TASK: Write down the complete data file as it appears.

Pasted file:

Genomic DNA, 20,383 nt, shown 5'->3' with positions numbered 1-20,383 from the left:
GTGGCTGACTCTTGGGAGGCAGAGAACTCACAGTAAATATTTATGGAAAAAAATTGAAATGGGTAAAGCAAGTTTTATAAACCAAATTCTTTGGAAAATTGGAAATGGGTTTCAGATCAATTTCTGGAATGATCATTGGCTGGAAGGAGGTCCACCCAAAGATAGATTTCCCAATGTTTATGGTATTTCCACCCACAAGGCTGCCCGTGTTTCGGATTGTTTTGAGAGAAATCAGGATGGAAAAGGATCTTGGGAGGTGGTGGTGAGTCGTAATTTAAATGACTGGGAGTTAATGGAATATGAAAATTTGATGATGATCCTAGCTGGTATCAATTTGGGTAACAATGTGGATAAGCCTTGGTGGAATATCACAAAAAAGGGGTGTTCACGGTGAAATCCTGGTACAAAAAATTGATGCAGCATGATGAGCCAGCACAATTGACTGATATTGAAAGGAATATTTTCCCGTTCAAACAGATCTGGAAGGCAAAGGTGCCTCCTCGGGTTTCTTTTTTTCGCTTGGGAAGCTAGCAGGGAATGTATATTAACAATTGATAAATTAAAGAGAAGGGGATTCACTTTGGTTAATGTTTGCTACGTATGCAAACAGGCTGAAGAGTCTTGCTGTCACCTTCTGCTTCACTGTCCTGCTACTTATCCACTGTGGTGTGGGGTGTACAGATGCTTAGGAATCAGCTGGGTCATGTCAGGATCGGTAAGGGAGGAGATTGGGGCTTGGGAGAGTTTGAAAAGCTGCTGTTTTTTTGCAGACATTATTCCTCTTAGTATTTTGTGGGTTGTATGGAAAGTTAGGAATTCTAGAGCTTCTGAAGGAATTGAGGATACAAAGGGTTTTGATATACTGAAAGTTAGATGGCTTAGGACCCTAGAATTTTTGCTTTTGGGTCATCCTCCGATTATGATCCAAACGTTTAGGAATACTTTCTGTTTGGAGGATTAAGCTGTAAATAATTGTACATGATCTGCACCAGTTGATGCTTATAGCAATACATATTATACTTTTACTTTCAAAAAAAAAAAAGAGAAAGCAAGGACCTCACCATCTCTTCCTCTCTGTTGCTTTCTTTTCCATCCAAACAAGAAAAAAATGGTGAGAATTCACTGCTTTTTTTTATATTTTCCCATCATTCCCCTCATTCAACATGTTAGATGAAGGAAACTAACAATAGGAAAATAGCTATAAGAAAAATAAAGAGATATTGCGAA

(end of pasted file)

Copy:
Genomic DNA, 20,383 nt, shown 5'->3' with positions numbered 1-20,383 from the left:
GTGGCTGACTCTTGGGAGGCAGAGAACTCACAGTAAATATTTATGGAAAAAAATTGAAATGGGTAAAGCAAGTTTTATAAACCAAATTCTTTGGAAAATTGGAAATGGGTTTCAGATCAATTTCTGGAATGATCATTGGCTGGAAGGAGGTCCACCCAAAGATAGATTTCCCAATGTTTATGGTATTTCCACCCACAAGGCTGCCCGTGTTTCGGATTGTTTTGAGAGAAATCAGGATGGAAAAGGATCTTGGGAGGTGGTGGTGAGTCGTAATTTAAATGACTGGGAGTTAATGGAATATGAAAATTTGATGATGATCCTAGCTGGTATCAATTTGGGTAACAATGTGGATAAGCCTTGGTGGAATATCACAAAAAAGGGGTGTTCACGGTGAAATCCTGGTACAAAAAATTGATGCAGCATGATGAGCCAGCACAATTGACTGATATTGAAAGGAATATTTTCCCGTTCAAACAGATCTGGAAGGCAAAGGTGCCTCCTCGGGTTTCTTTTTTTCGCTTGGGAAGCTAGCAGGGAATGTATATTAACAATTGATAAATTAAAGAGAAGGGGATTCACTTTGGTTAATGTTTGCTACGTATGCAAACAGGCTGAAGAGTCTTGCTGTCACCTTCTGCTTCACTGTCCTGCTACTTATCCACTGTGGTGTGGGGTGTACAGATGCTTAGGAATCAGCTGGGTCATGTCAGGATCGGTAAGGGAGGAGATTGGGGCTTGGGAGAGTTTGAAAAGCTGCTGTTTTTTTGCAGACATTATTCCTCTTAGTATTTTGTGGGTTGTATGGAAAGTTAGGAATTCTAGAGCTTCTGAAGGAATTGAGGATACAAAGGGTTTTGATATACTGAAAGTTAGATGGCTTAGGACCCTAGAATTTTTGCTTTTGGGTCATCCTCCGATTATGATCCAAACGTTTAGGAATACTTTCTGTTTGGAGGATTAAGCTGTAAATAATTGTACATGATCTGCACCAGTTGATGCTTATAGCAATACATATTATACTTTTACTTTCAAAAAAAAAAAAGAGAAAGCAAGGACCTCACCATCTCTTCCTCTCTGTTGCTTTCTTTTCCATCCAAACAAGAAAAAAATGGTGAGAATTCACTGCTTTTTTTTATATTTTCCCATCATTCCCCTCATTCAACATGTTAGATGAAGGAAACTAACAATAGGAAAATAGCTATAAGAAAAATAAAGAGATATTGCGAA